The book includes five true stories of lesbians-who-left. “Leslie the Married Lesbian” chose marriage because “it’s OK with my father and also the reduced hassle.” With women she was always frustrated about not being able to show affection in public, and in any case, relationships with women never seemed to work out (apparently unable to flourish in the typically oppressive environment where she and her partners lived).
Leslie still clung to her lesbian identity, however, because of her overwhelming emotional and sexual preference for women. Although an initial sexual attraction to her husband prompted the relationship and her mother’s “ecstatic” response to her involvement probably helped, the sexual attraction is no longer there and the marriage is now “a real struggle for both of us.”
“Helen the Heterosexual” spent twelve years as a lesbian and continues to have stronger emotional connections with women than men. Her mother found out about her lesbianism accidentally when Helen hadn’t “straightened” up her apartment sufficiently before a visit. Her mother erupted in homophobia, telling her she’d be miserable, everyone will be against her, she’s sick and a freak, etc.
Helen struggled against her mother’s attitude, but her approval continued to be important to her. Helen believes her relationship of four years failed because she held back emotionally and smoked too much pot. Years later she discovered that when she didn’t smoke anymore it became even more difficult to be different.
When she decided she wanted to have children, Helen decided to do it within a heterosexual relationship. “I felt it would be easier in the world . . . being an acknowledged recognized couple . . . to be able to be totally “out,” to have a relationship acknowledged and supported and validated in a way that gay relationships are not.”
When asked if heterosexual attraction played any role in her decision to leave a lesbian life, Helen said it didn’t, she did it for “the baby stuff, the acceptance stuff, and the ease of being in the world.”
This book comes at a time when homosexuality sometimes appears to be becoming more socially accepted. People seem more tolerant of queer people than when I was younger. I meet open lesbians, gay men, bisexuals and transgendered people in many places, not only in my city’s queer “ghetto.”
We have several out politicians in town, and TV shows with gay characters are no longer unusual. While there is far from complete acceptance, there seems to be some positive movement.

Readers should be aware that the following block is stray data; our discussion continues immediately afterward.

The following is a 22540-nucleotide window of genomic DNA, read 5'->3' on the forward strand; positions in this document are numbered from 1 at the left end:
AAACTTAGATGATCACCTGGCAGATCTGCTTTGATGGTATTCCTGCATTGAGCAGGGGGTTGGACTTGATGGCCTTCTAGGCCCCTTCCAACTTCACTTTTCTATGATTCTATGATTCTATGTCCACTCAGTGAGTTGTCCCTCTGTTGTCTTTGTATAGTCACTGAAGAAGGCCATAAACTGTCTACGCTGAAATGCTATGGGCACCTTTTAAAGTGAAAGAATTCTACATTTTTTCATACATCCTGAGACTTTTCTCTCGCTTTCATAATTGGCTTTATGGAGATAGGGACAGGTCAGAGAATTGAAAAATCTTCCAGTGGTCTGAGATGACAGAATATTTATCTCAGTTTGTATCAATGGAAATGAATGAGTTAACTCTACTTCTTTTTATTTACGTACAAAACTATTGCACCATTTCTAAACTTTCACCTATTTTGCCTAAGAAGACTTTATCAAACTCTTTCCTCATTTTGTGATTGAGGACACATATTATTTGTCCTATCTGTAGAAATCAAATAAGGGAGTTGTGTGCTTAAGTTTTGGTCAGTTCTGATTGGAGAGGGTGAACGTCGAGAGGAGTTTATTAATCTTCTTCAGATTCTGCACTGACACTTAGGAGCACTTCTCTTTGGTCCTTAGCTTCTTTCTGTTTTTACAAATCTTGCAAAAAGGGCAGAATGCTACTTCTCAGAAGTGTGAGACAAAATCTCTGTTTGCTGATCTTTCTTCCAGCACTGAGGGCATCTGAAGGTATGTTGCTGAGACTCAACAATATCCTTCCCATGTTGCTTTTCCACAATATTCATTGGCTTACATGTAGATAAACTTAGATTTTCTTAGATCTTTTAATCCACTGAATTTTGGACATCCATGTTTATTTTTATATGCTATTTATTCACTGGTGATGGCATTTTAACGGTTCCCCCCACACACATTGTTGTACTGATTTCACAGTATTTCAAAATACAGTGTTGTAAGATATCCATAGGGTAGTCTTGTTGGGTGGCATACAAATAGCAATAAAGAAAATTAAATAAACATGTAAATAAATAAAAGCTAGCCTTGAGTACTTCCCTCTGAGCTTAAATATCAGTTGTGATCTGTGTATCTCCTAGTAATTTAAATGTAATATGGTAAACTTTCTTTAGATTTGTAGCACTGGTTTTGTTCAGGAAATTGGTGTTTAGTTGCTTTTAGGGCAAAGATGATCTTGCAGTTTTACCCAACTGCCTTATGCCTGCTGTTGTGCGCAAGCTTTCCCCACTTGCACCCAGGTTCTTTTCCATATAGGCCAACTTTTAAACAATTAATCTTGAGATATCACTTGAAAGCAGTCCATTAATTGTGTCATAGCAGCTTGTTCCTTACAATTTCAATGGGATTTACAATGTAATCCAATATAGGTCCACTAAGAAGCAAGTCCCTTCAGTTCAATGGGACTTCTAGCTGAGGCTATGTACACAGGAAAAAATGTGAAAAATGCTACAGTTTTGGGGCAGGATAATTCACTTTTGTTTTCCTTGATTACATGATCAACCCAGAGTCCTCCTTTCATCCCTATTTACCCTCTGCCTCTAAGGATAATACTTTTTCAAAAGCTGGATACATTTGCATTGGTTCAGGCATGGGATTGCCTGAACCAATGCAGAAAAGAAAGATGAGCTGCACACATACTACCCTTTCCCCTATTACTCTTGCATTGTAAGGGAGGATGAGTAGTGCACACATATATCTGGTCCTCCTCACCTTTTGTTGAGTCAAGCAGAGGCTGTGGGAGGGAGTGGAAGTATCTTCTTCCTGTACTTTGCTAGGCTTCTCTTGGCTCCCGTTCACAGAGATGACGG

This being the case, why would so many lesbians reconsider their choice? Is the increasing social acceptance of gays mostly acceptance of gay men? This would not be surprising given the double oppression that lesbians face as both queer and female.
Gay men can still have successful careers, the role traditionally assigned to men. The traditional definition of success for a woman—getting a man—is not an option for a lesbian.
As a bisexual woman, I have a very personal reaction to this book. I confess that when I hear of a woman who has rejected a lesbian identity my first assumption is that she is probably coming to terms with her bisexuality, having realized she is also attracted to men.
I know that many bisexuals are channeled into calling themselves lesbian or gay since they are either unaware of the bisexual option, or negative attitudes lead them to avoid it. A woman concluding she is actually bisexual and coming out as such seems like a good thing to me.
I would propose that, along with compulsory heterosexuality, we have social institutions that compel “compulsory `monosexuality’.” Most people feel that they need to make a choice—either straight or gay.
I started reading Leaving the Life with the assumption that I would run across passages that the author had interpreted as internalized lesbophobia, but that could just as easily reflect a woman’s unexpected realization that she could enjoy relationships with men. However, I quickly realized that the facts and figures do not suggest that.
Perhaps some of Menasche’s conclusions could be affected by a predisposition to read lesbophobia into the statements of her respondents. If I said that I am happy in my relationship with a man, and acknowledge that I have it easier than if I were with a woman, would she conclude that I avoided pursuing relationships with women for this reason?
However, nothing in the book implies such a bias. The statistics Menasche cites—72% of the women in her study did not give emotional or sexual attraction to men as even one of the reasons why they sought relationships with men—and the statements she quotes make it clear that the phenomenon of abandoning lesbianism has a lot to do with lesbian oppression.
Most of these women were overwhelmed by the constant struggle necessary to live the life of a lesbian in our society.
Of course this is no surprise. Homophobia is still alive and strong, sexism continues to thrive. Women who try to build lives with other women challenge both these institutions head on. This book is a valuable record of the way oppression operates, the way some struggle against it and the reasons why others succumb.
Menasche ends with an appeal and a vision:
“For women to have our full dignity and humanity, we must have the freedom to love. As long as women’s lives are defined and circumscribed by the heterosexual imperative; as long as we need men to survive economically, socially, psychologically; . . . no woman, whatever her sexual identity, can call herself free.
“What would the world be like if women were no longer terrorized into heterosexual relations . . . ? What if, instead, women’s passions for other women became as much a part of social life as the air we breathe, recognized and celebrated, equally with heterosexual love, by the entire culture? What if, in such a world, men no longer had an `edge’ because of their gender, and were judged solely on their own individual merits? Would they become better friends, better parents, better intimate partners, better people? Would we see an end to male violence? How much more power would women have in our personal lives, and in the larger society?” (217)
In other words, besides the obvious point that fighting for lesbian liberation is good for lesbians, it is essential for all women. Lesbian oppression is one of the means by which women are controlled. But also, as Menasche points out, lesbian liberation benefits men by helping to free them from restrictive traditional male roles. The information Leaving the Life makes available is an important piece of this process of human liberation.
Karin Baker is a member of Solidarity in San Diego. She is a teacher and is active in BiPol, a bisexual political action group.
ATC 91, March-April 2001